novel : Coconut Oil
author: Joe Linker
available at Amazon.com
Coconut Oil is the sequel to Joe Linker’s recent novel Penina’s Letters . I wrote a review of Penina’s Letters and , so , Joe sent me a copy of the sequel . He had to send it over to Poland , but it caught up with me here in Szczecin . The UPS guy knocked on the door and rattled off a few rushed words that I didn’t understand ; but I could see the package in his grip and he deftly put two and two together and handed over the package from America to me.
I was excited to get the new novel . Now I might find out what has happened to that young soldier -returned- from -war Salvador Persequi , and how about his love interest to whom he wrote the letters , the enigmatic Penina ? Did Sal , known to his friends as Salty , get himself together enough to get by and have a good life over the years ? Did he stay in the beach town of Refugio ? Did he stay surfing , and was he successful in staying with the girl ? How might the letter-writing passion have worked itself out ?
Coconut Oil . So , what the heck is coconut oil ? There are door-to-door salesmen who sell the stuff, it seems , at least in Refugio there are . The novel begins with a domestic dialog between Penina and Sal about the stuff . So , we know they have stayed together . You , as reader , have to hold on , right from the start as the novel , perhaps more of a long poem , takes off into the hinterland , with the first chapter : Wintertide .
In Two Crabs , the next chapter , we re-visit the casual interactions of our curious couple as they wander the beach , rent a boat , barbeque burgers , and consider grabbing a beer at Crab’s bar . Sal mentions the letter writing gig again , in passing . I found myself wondering , reading Two Crabs , if the relationship had somehow bogged down into serial crabbing with one another . Is that the hint the author intends ?
Next we learn that Puck Malone , the surf shop owner friend from Penina’s Letters , is now the mayor of Refugio . Evidently , there is a homeless problem in the town , and Puck sets up a committee to study the issue . Penina volunteers for the committee . Sal’s reaction :
This committee of Puck’s you volunteered us for . Seriously ? Jumping into that kind of noise does not sound peaceful to me .
Peace is boring , she tells him , and people need our help . She and Sal are opposites , perhaps . He says :
I accused Penina of being a mixed metaphor , while she accused me of being a rhetorical wreck.”
But , what have we learned , really , about this couple ? As the novel progresses , I wondered . How did the two of them get by over the years ? We do find out what they’ve done to make a living . Now , in Coconut Oil , they are retiring and moving back to Refugio . But , we discover that Refugio itself is suddenly deconstructed . Puck and Sal wander the inexplicably vacant area that was once the old Refugio . They discuss plans for the land , as if the whole place is owned by Puck , who we know has become inexplicably super-rich . Sal and Penina now live , at least temporarily , with Puck in Puck’s newly built super -mansion . And Puck , by the way , has re-discovered a long-shipwrecked load of coconuts , with which he plans a business selling coconut oil .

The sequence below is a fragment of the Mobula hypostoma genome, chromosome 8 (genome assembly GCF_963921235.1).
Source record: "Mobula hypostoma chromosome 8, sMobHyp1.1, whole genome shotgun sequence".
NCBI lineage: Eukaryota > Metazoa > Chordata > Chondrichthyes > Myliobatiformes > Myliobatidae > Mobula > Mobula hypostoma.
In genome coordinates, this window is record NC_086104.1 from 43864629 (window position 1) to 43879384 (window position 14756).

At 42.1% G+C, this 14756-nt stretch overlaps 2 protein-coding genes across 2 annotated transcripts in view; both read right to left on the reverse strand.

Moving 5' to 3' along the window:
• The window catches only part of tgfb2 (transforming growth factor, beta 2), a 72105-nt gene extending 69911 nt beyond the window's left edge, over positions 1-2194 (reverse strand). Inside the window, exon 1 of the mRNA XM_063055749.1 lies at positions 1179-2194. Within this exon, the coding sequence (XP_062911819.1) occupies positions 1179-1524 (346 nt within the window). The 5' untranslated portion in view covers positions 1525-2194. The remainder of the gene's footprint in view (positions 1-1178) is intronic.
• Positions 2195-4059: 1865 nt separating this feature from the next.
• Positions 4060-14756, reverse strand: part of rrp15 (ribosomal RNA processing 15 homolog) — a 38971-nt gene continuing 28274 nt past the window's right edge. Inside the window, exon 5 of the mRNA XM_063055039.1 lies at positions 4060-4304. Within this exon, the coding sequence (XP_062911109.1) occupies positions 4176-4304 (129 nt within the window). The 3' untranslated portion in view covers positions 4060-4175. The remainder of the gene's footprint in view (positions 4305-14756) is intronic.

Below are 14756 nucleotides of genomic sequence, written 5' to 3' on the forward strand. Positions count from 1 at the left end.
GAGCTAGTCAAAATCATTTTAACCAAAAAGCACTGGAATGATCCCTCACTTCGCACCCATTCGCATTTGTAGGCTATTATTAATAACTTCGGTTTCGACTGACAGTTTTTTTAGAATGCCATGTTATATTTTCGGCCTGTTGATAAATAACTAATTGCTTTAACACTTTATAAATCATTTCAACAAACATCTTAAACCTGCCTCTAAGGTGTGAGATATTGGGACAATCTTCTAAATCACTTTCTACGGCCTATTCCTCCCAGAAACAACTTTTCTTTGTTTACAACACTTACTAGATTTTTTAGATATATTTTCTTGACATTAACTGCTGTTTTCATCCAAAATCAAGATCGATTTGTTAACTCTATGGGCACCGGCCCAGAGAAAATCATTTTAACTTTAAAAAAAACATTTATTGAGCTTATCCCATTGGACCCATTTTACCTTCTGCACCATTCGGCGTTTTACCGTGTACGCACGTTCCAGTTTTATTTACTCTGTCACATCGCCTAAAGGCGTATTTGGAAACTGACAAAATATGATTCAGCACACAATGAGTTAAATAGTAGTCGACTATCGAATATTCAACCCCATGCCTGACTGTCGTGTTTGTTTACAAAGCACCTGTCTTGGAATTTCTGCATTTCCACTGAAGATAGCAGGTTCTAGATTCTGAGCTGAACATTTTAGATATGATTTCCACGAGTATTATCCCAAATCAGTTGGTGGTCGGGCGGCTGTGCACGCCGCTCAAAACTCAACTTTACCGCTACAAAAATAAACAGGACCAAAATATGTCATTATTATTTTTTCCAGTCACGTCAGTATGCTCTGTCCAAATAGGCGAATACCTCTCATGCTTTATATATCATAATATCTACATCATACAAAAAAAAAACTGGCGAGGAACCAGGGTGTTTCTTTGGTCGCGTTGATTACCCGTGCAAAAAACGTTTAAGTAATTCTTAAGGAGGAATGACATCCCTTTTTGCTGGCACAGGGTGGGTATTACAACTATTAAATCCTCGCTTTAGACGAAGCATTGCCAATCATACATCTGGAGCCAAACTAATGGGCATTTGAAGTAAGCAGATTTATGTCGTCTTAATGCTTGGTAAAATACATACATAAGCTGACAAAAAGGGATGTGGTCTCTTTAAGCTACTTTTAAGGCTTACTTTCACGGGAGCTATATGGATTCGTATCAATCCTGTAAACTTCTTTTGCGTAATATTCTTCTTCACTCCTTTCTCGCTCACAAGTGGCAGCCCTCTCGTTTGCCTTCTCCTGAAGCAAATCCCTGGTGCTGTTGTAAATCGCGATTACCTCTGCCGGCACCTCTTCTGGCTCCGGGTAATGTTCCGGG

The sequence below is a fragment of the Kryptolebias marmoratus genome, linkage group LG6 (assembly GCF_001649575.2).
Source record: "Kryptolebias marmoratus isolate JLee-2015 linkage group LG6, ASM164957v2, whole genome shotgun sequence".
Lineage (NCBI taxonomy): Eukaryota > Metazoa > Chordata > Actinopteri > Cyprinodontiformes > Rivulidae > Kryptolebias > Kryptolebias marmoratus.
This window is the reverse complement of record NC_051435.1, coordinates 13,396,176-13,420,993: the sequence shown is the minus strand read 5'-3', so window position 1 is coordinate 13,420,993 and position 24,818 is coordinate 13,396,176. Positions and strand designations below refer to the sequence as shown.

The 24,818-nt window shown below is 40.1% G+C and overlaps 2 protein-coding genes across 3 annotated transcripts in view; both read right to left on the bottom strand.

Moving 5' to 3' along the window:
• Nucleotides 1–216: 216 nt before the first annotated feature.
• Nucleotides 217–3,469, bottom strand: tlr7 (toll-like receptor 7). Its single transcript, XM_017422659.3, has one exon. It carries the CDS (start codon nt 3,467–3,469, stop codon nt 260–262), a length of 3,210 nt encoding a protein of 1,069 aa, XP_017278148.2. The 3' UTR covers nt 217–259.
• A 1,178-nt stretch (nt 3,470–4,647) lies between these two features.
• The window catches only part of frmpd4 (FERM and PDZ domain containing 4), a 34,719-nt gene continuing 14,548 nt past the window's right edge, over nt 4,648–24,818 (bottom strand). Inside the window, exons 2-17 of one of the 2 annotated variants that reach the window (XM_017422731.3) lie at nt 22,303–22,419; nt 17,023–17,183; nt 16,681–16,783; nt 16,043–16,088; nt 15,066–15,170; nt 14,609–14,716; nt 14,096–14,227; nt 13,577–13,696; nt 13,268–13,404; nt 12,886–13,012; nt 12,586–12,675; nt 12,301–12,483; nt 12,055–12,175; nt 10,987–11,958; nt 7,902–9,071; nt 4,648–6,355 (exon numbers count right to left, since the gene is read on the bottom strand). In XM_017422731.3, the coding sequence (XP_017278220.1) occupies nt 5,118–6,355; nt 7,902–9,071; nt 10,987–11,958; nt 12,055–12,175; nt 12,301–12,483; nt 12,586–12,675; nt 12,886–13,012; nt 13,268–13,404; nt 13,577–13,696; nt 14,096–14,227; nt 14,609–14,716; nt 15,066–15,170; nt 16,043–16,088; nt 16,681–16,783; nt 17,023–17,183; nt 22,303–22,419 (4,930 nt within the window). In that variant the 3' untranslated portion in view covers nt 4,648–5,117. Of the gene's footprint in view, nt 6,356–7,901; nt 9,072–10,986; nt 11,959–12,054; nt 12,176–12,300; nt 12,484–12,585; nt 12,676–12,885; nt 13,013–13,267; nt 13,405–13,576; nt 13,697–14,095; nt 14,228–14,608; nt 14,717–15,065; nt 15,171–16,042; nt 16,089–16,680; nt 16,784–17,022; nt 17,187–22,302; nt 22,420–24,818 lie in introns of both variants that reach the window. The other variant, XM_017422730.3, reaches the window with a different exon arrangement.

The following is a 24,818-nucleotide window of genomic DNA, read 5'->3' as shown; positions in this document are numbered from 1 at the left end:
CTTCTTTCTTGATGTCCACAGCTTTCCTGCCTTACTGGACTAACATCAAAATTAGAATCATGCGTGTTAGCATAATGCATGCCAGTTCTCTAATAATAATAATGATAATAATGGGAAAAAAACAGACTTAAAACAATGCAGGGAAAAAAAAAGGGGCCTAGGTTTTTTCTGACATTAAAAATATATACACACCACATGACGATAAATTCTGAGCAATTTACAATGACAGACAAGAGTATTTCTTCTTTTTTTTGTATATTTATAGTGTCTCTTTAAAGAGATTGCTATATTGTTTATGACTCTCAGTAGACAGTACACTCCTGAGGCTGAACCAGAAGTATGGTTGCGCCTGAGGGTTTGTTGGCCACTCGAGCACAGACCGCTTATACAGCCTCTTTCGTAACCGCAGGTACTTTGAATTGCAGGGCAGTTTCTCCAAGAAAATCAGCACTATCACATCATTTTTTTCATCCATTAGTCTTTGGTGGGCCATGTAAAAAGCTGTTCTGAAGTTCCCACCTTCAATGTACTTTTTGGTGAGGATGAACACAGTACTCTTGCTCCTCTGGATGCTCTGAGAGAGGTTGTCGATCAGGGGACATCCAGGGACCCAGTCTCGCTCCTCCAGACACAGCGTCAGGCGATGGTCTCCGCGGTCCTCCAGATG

Before we get there , though , we hear from the homeless Sister Bernice , her nun’s tale , and also the Waif’s tale , and I began to wonder if I had stumbled somehow into Chaucer , having previously rambled through passages reminiscent of that Irish writer , James Joyce , or perhaps Flann O’ Brien , spiced with a sprinkle of e.e. cummings , and other embedded literati who have easily managed to escape my recognition .
So , I suppose the way I understand it is this : Sal and Penny wind up homeless , in a way , living with the rich friend , Puck , in a big but definitely un-homelike house of his , while they are engaged in trying to help a group of homeless squatters in a town which is about to be torn apart , a place where , evidently , everyone’s lives are to be disrupted ; but (never fear ! ) there are plans in the works to rebuild . Sometime . Meanwhile , there will be coconut oil available , an ocean of lotion , sold door to door .
The novel begins with a quote from Shakespeare’s As You Like It . Perhaps Joe Linker has thrown us unawares into some mysterious and unique place like the Shakespearean woods of Arden , where we best , as we read , keep our wits about us , watch for and accept what comes along , and enjoy the journey .
6 responses to “Book Review : Coconut Oil”
Thanks for the review, Dan!
You are welcome .
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If anything would entice me to read a book it would be mis-shapen allusions within it of Shakespeare or Chaucer that join us all in that cavalcade continuing. A Puck turned Falstaffian, a Refugio now far from it, seems to suggest a gentle Hogarthian satire, affectionate but disappointed. In that disappointment lies a tribute to the potential in each character, but the reality inexorably more determining.. ‘Peace is boring’ might signal why it eludes almost universally! Obviously one to compel addition to the pile next the bed. When I can recover the peace required to read at all!
Hmm…At first, I thought not Hogarth, because of the sequence problems, but the more I think about it, the more I do see how Hogarth might be inferred. I feel like I’m making progress!
Pilgrim’s Progress perhaps.